To a reasonable approximation the protons and neutrons in a nucleus occupy nuclear orbitals in the same way that electrons occupy atomic orbitals. This description of the nucleus is known as the shell model. The exclusion principle applies to all fermions, including protons and neutrons, so the protons and neutrons pair up two per orbital, just as electrons do. Note that the protons and neutrons have their own separate sets of orbitals.

I say *to a reasonable approximation* because neither nuclear orbitals nor atomic orbitals really exist. The atomic orbitals we all know and love, the $1s$, $2s$, etc, appear in an approximation known as the mean field. However the electron-electron pair repulsion mixes up the atomic orbitals so strictly speaking they don't exist as individual separate orbitals. This effect is small enough to be ignored (mostly) in atoms, but in nuclei the nucleons are so close that the nuclear orbitals are heavily mixed. That means we have to accept that the shell model may be a good qualitative description, but we have to be cautious about pushing it further than that.

You are correct that the standard explanation of "filling up single-electron orbitals" is confusing. That's because it makes two key simplifying assumptions which are rarely stated explicitly:

First, it neglects the Coulomb interaction between the elections, so that the Hamiltonian can be decomposed as
$$H_\text{full} = \sum_{i=1}^n H^{(1)}_i,$$ where $H^{(1)}$ represents a single-electron Hamiltonian (e.g. the hydrogen atom Hamiltonian). In this very special case, it can be shown that the eigenfunctions can all be represented as Slater determinants of single-electron eigenfunctions, so that we really can meaningfully talk about the wave functions of the individual electrons without having to measure all of them at once. In the general entangled case where we fully incorporate the Coulomb interaction, we can't do this, and the "orbital" picture breaks down, and as you say, the physical consequences of the Pauli exclusion principle become very hard to intuit.

In practice, we very often use a hybrid approach called the "Hartree-Fock" approximation (which works surprisingly well and is ubiquitous in quantum chemistry). It's a variational approximation in which we try to minimize the energy of the exact interacting Hamiltonian, but only over the space of Slater determinants of single-particle wavefunctions. In this case it turns out that the best energies come from giving different electrons effective hydrogen-like orbitals, but with different effective nuclear charges that are less than the true nuclear charge $Ze$. Physically, this represents the fact that the interelectron repulsion is being approximately incorporated into a "screening" effect that the inner electrons have on the outer ones, by partially cancelling out the nuclear charge. (Moreover, the best effective nuclear charge turns out to depend on the angular momentum quantum number $l$ (although not on $m$). This breaks the energy degeneracy between orbitals with different values of $l$ that one finds in the hydrogen atom.) But it is inherently just an approximation; in the exact ground-state wave function, you can't talk about individual electron wave functions.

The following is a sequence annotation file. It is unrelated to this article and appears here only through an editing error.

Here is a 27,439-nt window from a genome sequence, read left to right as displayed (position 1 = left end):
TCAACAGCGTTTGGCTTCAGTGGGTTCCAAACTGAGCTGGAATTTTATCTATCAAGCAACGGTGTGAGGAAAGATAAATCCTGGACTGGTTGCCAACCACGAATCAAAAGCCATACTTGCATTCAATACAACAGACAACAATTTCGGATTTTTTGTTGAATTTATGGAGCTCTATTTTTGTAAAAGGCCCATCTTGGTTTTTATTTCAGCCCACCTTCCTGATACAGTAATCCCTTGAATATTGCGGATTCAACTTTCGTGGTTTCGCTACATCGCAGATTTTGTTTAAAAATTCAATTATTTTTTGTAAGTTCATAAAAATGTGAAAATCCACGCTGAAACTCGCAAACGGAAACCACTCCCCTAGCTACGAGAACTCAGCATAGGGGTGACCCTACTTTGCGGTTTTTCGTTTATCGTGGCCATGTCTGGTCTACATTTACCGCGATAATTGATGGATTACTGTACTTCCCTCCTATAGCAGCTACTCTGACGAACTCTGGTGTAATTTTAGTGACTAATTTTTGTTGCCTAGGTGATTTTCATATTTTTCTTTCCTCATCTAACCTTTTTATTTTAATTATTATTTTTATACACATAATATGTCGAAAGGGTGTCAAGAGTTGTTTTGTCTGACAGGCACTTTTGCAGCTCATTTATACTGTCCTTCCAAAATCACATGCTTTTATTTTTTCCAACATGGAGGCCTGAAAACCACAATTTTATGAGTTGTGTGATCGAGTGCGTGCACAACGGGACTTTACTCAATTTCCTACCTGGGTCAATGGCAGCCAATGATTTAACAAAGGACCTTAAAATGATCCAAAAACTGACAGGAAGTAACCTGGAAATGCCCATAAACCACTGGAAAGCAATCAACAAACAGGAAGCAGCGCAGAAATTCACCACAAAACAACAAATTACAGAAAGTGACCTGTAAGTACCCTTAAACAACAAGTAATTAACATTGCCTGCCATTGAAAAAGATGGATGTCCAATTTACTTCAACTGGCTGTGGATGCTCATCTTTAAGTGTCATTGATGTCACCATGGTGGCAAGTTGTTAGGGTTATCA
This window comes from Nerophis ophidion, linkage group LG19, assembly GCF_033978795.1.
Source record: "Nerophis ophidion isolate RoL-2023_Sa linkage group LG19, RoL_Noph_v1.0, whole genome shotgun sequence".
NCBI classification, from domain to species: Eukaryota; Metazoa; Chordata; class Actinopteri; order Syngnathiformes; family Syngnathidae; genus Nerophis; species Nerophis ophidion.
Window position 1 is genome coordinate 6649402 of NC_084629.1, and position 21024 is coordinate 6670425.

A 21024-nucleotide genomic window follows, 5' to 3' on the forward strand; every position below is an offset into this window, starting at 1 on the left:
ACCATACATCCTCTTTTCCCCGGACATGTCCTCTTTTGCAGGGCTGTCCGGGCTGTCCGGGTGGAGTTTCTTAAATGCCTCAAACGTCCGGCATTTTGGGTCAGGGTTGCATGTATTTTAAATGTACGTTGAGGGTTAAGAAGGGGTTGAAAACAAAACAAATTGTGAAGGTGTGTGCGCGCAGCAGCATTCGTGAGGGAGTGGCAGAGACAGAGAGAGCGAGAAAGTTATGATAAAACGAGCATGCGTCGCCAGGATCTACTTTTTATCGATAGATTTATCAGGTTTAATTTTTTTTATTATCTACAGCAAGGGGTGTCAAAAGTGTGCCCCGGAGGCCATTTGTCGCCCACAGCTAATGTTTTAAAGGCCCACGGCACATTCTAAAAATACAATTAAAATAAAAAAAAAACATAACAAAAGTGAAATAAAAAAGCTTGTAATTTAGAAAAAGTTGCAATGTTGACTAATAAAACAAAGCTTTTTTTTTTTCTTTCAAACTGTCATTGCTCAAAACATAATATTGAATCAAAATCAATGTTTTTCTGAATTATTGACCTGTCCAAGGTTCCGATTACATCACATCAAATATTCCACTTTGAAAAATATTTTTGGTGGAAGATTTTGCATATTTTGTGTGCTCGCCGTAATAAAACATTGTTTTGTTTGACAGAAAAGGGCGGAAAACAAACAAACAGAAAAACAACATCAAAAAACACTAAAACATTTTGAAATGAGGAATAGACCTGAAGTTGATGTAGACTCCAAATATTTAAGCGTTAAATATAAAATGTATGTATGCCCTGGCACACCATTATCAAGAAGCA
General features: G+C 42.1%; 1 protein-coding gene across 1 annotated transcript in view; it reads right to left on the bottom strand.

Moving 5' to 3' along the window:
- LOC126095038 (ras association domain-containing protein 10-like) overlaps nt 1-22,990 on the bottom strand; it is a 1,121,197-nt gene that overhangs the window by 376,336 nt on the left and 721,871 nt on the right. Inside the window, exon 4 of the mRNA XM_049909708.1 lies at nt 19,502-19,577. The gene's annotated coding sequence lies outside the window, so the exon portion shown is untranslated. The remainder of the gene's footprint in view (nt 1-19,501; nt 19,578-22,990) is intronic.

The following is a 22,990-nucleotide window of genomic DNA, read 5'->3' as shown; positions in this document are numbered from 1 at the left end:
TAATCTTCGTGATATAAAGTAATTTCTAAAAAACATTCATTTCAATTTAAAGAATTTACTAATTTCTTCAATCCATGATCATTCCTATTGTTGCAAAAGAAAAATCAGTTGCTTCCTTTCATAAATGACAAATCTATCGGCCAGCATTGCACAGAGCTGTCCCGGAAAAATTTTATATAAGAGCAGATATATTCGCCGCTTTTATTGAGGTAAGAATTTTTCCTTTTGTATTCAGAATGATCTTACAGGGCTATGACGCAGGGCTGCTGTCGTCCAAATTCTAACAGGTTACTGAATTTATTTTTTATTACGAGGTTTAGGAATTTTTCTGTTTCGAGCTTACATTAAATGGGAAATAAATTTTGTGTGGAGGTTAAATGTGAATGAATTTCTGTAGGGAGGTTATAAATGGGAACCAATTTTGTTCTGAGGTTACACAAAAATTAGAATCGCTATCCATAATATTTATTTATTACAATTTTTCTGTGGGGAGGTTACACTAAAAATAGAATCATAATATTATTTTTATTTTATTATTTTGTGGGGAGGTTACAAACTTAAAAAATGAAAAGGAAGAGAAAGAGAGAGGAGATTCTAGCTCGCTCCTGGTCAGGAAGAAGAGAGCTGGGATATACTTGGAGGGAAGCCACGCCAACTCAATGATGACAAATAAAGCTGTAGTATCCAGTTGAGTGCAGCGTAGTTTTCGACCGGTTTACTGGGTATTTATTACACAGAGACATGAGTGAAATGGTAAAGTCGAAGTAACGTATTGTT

Within the HF approximation, we can assume that each electron has a well-defined orbital, but any arbitrary set of orbitals (that respects Pauli exclusion) is a valid eigenstate. Why do we always assume that they get filled up from lowest to highest energy? Because of the second implicit assumption, which is that the electrons are in thermal equilibrium at zero temperature, so that they are in the *ground state* of the full multi-electron Hamiltonian. This is an excellent approximation: except in exotic high-temperature systems like plasmas, the electrons are almost always found to be in their ground state. (This is lucky, because it turns out that for the exact exited states, the Hartree-Fock approximation works much less well than for the exact ground state.)

## Best Answer

I'll try to give a qualitative view. There are an array of forces working together at various distances and strengths that stabilize bulk matter. The Pauli Principle could probably be considered to be one of the lowest fundamental levels.

The Pauli Exclusion Principle is often confused with the cause of macroscopic effects like being responsible for atoms or molecules not occupying the same space, but that is not really the full picture. Atoms and molecules after all are mostly empty space. The exclusion principle is only partly responsible for why macroscopic scale matter can't be in the same place at the same time.

And the stability of electrons themselves in an atom are unrelated to the Pauli Exclusion Principle which is strictly about quantum states of fermion matter. In this respect fermion matter must occupy some finite volume. The electrons of each atom cannot all fall into the lowest-energy orbital and must occupy successively larger shells cannot be squeezed too closely together.

Andrew Lenard considered the balance of attractive (electron–nuclear) and repulsive (electron–electron and nuclear–nuclear) forces and showed that ordinary matter would collapse and occupy a much smaller volume without the Pauli principle. But this doesn't mean you can't compress bulk matter with millions of atoms and molecules tighter together you just have to overcome the other repellent forces first. While the Pauli Principle sets the ultimate limits on all the bits that are fermions.